Nana Sawada & Elliott Haigh

June 2019

How do we define home, the physical architecture and the phycological experience? Why do we crave the need for home or a place we define as home? Sharing a location with other species inparticular birds, something most of us do daily, though we take little notice of it, questions the concept of home and its meaning especially within species who migrate. For a bird a nest is a temporary home for one purpose, to raise their young. They will spend intricate hours building the nest and then simply leave it, this suggests a nomadic existence perhaps similar to how our hunter gather ancestors may have lived. In a society where we spend most of our lives in one location do we still feel the innate need to move and travel like many other species do? A sleeping bag is surely the modern day representation of a nomadic lifestyle. This work therefore aims to combine the building nature of birds with the contemporary human form, creating a sleeping bag that becomes a nest constructed from the environment around us. In addition to this the sleeping bag has the potential to continue a life of its own, it can grow and provide a home for other species such as insects or worms.

The unique environment of Kuba: kulturbahnhof allowed us to reflect on our own experiences and relationship to the location, as a result of this we developed strong themes and concepts that are now central to our work. We arrived at Kuba after months of travelling with an uncertain destination ahead of us once the residency was over, therefore, Kuba provided us with a chance to settle for a short while and create a feeling of home together. While at Kuba, aside from art, we were slowly planning where we might live in the future and it is now clear that this was subconsciously dominating our thoughts. Fulled by the constant connection to movement by thundering trains in contrast to the slower pace of the landscape around us the concept of home became an important aspect of our practice at Kuba. We explored our different backgrounds and our psychological desire for a home and how we might define the feeling of home for ourselves and what it might mean to other species such as the birds that we shared Kuba with. Working in natural materials such as birch wood, soil and moss we explored the materiality of the site, we discovered connections within ourselves, history and the environment that could portray our research and concepts. Through this way of working we further enhanced our desire to make work that can be returned to nature or become a part of it.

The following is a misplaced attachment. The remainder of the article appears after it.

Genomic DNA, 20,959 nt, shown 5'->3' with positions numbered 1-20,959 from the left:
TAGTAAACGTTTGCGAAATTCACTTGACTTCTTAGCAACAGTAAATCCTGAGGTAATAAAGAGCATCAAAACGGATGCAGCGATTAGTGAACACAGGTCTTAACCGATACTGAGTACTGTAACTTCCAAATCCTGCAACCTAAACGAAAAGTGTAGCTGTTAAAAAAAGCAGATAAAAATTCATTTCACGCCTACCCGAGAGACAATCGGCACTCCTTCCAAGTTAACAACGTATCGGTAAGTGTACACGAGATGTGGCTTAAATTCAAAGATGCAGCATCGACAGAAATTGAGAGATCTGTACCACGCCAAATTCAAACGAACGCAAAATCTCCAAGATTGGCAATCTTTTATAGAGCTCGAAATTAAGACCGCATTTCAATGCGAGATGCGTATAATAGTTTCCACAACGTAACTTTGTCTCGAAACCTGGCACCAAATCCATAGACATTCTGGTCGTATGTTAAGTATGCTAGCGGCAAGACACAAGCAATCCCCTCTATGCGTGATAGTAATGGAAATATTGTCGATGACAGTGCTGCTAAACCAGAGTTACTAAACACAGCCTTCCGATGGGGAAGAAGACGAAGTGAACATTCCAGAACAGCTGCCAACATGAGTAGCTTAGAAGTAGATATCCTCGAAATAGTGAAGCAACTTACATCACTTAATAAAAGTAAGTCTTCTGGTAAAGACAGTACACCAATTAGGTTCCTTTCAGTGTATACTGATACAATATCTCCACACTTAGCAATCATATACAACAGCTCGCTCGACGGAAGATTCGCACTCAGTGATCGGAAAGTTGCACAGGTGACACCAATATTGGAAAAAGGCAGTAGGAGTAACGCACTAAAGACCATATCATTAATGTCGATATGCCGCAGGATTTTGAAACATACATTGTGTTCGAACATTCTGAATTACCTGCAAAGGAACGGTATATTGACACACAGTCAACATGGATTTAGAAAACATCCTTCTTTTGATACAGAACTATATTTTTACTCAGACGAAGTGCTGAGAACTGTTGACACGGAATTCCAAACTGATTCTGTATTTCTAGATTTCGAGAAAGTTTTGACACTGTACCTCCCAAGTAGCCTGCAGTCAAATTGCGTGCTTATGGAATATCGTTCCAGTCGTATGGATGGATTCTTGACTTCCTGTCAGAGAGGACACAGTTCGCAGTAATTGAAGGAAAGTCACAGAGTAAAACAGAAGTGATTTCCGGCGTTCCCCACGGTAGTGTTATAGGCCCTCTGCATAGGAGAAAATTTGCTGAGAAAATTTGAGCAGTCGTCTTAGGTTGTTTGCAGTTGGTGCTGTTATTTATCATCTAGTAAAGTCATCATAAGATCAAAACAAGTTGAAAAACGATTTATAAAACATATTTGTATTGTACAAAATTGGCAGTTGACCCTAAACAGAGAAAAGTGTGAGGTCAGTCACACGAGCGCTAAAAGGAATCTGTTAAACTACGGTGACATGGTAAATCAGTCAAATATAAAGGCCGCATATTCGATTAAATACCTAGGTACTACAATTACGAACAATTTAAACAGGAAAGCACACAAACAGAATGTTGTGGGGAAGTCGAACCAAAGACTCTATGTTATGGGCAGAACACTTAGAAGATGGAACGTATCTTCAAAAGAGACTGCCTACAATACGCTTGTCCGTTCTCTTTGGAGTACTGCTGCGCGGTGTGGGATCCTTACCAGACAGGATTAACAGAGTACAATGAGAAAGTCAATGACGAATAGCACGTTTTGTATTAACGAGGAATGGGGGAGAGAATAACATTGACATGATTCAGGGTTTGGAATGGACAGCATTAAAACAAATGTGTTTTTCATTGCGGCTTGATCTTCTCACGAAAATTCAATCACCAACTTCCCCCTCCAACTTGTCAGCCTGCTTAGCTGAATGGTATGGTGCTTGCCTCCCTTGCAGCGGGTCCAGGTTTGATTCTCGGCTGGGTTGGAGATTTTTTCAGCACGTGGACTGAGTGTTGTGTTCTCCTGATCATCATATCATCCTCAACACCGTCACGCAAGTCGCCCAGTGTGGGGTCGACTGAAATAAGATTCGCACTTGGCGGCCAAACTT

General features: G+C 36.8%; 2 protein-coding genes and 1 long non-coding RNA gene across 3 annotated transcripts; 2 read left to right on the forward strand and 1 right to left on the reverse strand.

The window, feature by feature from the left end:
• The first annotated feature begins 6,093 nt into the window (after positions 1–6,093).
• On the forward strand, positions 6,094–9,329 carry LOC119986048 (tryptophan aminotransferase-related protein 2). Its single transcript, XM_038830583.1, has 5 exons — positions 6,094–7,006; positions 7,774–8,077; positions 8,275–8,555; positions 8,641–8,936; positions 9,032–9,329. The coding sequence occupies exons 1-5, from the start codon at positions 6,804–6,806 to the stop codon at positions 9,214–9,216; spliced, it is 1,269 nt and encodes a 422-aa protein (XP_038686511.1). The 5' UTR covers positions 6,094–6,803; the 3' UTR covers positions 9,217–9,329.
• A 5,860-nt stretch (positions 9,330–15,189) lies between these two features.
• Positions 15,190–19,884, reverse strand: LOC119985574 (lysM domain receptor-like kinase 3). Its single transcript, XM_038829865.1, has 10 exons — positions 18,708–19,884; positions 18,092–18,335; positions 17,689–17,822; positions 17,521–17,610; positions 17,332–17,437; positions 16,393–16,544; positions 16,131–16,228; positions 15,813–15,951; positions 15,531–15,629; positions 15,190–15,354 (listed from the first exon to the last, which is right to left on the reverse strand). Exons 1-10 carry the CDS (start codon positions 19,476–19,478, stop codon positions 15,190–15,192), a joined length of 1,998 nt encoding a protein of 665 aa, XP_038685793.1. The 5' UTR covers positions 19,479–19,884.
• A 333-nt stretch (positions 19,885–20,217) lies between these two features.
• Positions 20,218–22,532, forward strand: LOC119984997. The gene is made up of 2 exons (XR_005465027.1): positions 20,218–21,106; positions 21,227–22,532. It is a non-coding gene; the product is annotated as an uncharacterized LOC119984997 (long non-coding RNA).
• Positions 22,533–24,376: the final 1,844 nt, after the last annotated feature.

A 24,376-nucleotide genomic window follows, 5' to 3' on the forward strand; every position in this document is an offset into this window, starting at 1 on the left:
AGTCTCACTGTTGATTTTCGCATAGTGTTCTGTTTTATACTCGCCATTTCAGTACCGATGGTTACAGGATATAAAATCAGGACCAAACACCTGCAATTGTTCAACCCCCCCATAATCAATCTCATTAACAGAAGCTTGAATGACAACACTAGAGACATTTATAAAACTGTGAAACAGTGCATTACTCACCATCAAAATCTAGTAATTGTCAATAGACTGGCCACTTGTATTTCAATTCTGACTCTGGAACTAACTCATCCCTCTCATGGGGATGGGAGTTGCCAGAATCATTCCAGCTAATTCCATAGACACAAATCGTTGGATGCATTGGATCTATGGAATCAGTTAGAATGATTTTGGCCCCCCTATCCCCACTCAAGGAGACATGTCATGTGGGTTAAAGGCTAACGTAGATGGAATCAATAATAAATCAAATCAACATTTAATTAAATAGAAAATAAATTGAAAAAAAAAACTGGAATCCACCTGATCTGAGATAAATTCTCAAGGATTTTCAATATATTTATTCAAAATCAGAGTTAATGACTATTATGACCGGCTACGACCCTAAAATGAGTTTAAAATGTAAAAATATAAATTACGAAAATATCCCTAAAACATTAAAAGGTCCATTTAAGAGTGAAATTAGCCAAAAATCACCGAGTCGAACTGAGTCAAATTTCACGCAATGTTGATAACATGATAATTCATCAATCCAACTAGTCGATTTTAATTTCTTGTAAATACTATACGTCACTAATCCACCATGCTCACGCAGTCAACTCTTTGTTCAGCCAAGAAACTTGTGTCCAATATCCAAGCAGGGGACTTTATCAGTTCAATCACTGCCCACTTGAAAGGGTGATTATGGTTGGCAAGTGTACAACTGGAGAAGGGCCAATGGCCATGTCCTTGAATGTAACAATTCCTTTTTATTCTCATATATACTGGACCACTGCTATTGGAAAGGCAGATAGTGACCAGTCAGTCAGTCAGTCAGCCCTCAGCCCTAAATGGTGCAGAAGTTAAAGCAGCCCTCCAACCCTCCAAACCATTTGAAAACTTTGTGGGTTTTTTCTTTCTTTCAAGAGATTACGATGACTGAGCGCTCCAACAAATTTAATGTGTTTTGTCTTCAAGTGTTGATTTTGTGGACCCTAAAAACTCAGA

Kuba allowed us to reflect personally on our experience with the location and make work that both represented ourselves but also the environment around us, this was a new direction for us, as previously we had not made work that focused heavily on our relationship and individual cultures. The location of Kuba provided us with the freedom to experiment in a range of natural materials and spaces while also being connected enough to acquire particular art or industrial materials if we desired, providing a variety of options when experimenting with ideas. Furthermore, Kuba allowed us to publicly exhibit our work and to consider spaces away from the typically gallery space, and how this can enhance concepts within the work.

Shelf (53°14’09.4″N 11°39’49.1″E)
Made from birch wood cut and halved by hand. Birch wood represents time within the past, present and future. Birch trees are known as a colonising species that will grow in rough weak soil and will oxygenate the soil to allow other species to grow, therefore, birch often grows in urban wastelands and railway sidings. They were once one of the first tree’s to colonise Europe after the last ice age and create forest and they would likely be the first trees to grow in the remains of a city in the future post-human age. The process and refining of the wood creates a personal relationship to the object. Contemplating the concept of a home, the two sides become shelves that represent ourselves through the trace of objects that may once have adorned the space evoking a past relationship which captures the meaning of birch, the location and ourselves.